Rejection Sampling: Intuitive Understanding

Rejection sampling is one of the many techniques to generate samples from a distribution. Below is an attempt to intuitively (and visually) explain the approach.

Basic Intuition

For simplicity, as indicated by the blue line in Fig A., let’s assume the target distribution from which you want random samples is a truncated normal distribution with -3 to 3 domain i.e X \sim N(0, 1) ~~ \forall ~~ X \in (-3, 3). Also, as indicated by dashed black line, assume a rectangular enveloping region around the target distribution that is bounded by (-3, 0) and (3, 0.4167).

TruncatedNormalMean

Fig A. Truncated Normal Distribution with Random Samples

If randomly select x and y from this enveloping region and plot these points, as shown by red and green dots, some of the them will fall inside our target distribution and some outside of the target distribution. For any random point (x, y), if it falls within the target distribution i.e. y \leq P(X=x) then we accept it as a valid sample point. For instance assume the random point is (-1, 0.15). At X=-1, the probability density for the target distribution is given as P_{target}(X=-1) = 0.24 . Since 0.15 < 0.24 , we accept (-1, 0.15) as a valid point.

Let's convert the above idea into a working python code. Next we will look how to create this enveloping region around our target distribution.

import random
import numpy as np
import matplotlib.pyplot as plt
import matplotlib.mlab as mlab
from scipy.stats import truncnorm

#Domain of X
xdomain = [-3, 3]

def pdf(x):
    """
    Probability distribution function for Random Variable X
    from which we want to sample points. Here we assume
    we have truncated standard normal distribution in the domain of -3 to 3
    """
    return truncnorm.pdf(x, xdomain[0], xdomain[1])

def random_point_within_enveloping_region():
    """
    """
    x = random.uniform(xdomain[0], xdomain[1])
    y = random.uniform(0, 0.4167)
    return (x,y)

#Number of sample points to sample
n = 100

#Creating two arrays to capture accepted and rejected points
accepted = []
rejected = []

#Run this loop until we got required number of valid points
while len(accepted) < n:

    #Get random point
    x, y = random_point_within_enveloping_region()

    #If y is below blue curve then accept it
    if y < pdf(x):
       accepted.append((x, y))
    #otherwise reject it.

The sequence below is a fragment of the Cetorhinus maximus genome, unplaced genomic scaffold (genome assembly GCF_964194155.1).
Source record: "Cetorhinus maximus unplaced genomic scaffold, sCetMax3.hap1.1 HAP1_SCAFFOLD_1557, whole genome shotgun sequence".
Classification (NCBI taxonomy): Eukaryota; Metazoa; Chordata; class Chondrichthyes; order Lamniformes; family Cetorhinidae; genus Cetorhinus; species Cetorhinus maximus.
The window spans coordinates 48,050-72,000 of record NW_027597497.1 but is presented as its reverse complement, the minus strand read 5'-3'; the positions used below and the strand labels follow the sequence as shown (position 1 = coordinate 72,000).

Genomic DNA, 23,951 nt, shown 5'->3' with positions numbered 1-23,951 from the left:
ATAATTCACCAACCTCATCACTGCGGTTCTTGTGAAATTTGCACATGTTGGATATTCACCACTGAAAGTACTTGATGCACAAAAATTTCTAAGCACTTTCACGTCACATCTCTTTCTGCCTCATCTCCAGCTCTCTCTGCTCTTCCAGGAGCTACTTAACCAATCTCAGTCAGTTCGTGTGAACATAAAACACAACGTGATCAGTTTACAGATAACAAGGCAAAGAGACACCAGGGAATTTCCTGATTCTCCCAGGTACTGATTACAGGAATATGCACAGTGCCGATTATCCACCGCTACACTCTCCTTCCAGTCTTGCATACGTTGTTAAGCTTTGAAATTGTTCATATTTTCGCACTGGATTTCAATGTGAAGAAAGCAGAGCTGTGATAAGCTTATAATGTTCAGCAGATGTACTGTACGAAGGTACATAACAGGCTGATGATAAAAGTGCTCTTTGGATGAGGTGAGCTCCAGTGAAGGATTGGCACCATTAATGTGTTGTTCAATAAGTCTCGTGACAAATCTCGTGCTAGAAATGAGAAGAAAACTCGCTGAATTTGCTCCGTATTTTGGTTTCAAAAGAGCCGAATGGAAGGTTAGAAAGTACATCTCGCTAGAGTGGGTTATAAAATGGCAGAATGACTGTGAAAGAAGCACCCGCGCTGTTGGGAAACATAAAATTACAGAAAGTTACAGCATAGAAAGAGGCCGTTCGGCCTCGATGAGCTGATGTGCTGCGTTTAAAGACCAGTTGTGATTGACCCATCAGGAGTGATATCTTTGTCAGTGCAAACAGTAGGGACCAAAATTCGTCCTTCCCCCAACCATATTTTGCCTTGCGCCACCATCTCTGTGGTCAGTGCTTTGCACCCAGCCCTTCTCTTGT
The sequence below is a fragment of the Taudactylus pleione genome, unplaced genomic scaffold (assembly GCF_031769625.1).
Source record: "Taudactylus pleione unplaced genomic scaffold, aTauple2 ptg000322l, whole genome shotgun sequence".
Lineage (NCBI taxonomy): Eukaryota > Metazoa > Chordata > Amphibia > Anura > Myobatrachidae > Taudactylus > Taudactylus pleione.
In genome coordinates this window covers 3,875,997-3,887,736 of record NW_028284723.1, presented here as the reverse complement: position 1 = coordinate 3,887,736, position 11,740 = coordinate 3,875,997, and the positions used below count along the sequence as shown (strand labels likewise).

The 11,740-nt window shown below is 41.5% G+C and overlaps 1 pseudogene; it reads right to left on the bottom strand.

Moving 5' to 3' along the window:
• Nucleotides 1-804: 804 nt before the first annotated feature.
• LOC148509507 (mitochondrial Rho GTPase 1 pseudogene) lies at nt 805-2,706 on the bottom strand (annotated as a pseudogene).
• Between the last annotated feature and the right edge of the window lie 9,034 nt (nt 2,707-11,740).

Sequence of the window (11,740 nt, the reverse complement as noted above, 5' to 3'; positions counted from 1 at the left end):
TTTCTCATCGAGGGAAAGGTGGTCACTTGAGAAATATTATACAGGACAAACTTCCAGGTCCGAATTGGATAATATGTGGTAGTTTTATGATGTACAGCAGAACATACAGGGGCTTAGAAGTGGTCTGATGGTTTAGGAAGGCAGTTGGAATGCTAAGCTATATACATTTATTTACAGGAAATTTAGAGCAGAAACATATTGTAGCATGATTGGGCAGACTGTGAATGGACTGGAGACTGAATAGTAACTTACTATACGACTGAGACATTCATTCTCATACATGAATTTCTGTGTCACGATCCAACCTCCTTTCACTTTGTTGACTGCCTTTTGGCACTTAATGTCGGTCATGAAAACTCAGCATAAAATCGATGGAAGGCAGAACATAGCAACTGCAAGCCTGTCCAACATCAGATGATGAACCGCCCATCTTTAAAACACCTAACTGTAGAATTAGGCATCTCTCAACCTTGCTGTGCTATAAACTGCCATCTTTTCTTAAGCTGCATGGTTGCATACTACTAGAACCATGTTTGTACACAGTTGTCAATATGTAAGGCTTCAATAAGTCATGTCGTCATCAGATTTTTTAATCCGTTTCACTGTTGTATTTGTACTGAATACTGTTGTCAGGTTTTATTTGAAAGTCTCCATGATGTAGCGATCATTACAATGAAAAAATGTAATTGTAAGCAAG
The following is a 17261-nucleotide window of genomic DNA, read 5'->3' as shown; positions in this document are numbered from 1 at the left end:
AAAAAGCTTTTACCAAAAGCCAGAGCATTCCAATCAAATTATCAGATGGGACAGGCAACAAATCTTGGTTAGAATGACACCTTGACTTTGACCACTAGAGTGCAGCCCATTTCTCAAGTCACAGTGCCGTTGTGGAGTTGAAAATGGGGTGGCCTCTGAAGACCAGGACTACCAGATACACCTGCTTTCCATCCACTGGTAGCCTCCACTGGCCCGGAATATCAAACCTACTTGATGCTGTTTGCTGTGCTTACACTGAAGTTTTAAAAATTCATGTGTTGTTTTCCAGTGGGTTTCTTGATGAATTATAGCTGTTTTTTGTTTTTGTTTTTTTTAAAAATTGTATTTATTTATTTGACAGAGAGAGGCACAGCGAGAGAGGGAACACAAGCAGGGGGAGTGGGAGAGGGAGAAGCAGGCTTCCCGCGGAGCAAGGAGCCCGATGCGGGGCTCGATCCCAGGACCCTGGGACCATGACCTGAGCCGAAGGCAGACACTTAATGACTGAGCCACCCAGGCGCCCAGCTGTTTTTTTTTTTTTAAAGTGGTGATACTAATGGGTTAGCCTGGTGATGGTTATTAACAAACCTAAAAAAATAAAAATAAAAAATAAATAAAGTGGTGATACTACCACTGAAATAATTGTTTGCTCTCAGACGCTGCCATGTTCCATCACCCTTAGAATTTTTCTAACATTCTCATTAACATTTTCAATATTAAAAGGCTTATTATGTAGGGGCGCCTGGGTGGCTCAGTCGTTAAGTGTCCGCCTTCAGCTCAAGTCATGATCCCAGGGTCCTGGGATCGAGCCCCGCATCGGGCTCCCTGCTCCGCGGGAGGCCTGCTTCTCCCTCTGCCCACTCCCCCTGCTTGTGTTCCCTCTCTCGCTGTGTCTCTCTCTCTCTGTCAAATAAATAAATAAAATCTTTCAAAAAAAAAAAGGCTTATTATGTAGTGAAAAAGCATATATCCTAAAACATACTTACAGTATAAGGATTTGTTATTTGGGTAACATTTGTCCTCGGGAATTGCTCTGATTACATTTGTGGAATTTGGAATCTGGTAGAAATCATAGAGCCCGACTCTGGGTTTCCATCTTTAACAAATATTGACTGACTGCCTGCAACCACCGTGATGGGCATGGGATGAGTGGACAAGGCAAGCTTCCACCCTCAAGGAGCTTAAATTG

else:
       rejected.append((x, y))

#Plot the graph
x = np.linspace(a, b, 100)
plt.plot(x, [pdf(i) for i in x], color='blue') # Plot Random Variable X
plt.plot(x, [0.4167 for i in x], color='black', ls='dashed', lw=2) # Plot Enveloping Region
plt.plot([x[0] for x in accepted], [x[1] for x in accepted] , 'ro', color='g') # Plot Accepted Points
plt.plot([x[0] for x in rejected], [x[1] for x in rejected] , 'ro', color='r') # Plot Rejected Points
plt.show()

#Calculate expected value for the truncated standard normal distribution
approxMean = sum([x[0] for x in accepted])/len(accepted)
print "Expected Mean = ", 0, pdf(0)
print "Approximated Mean = ", approxMean, pdf(approxMean)
print "Approximated Variance = ", sum([(x[0] - approxMean)**2 for x in accepted])/(len(accepted)-1)

uniformenvelop

Expected Mean = 0 0.400022258921
Approximated Mean = -0.0896272908375 0.398418781625
Approximated Variance = 1.17167227825

Creating Enveloping Region

Above the term “enveloping region” was broadly used to indicate some distribution function. Any distribution (such as gaussian, uniform, etc) can be used as an enveloping distribution as long as following condition is meet:

P_{Envelop}(X=x) \geq P_{target}(X=x) ~~~ \forall ~ X \in x ~~~~~~~ (A) .

That is at all possible value of x in the domain of the target distribution, probability of X=x based on the envelop distribution is more than that obtained by the target distribution. For instance for the truncated normal distribution at X=0, P_{target}(X=0) = 0.4 . Thus any enveloping distribution P_{Envelop}(X=0) has to be more than 0.4 at point X = 0.

In the above example I assumed a uniform distribution ranging from -3 to 3 as the envelope distribution. For this envelope distribution, P_{Envelop}(X=x) = 1/3-(-3) = 0.167. However if we simply use this uniform distribution as it is, then we will violating the above condition A. For instance, since the envelop distribution is a uniform distribution, at X=0 P_{Envelop}(X=0) = 0.167.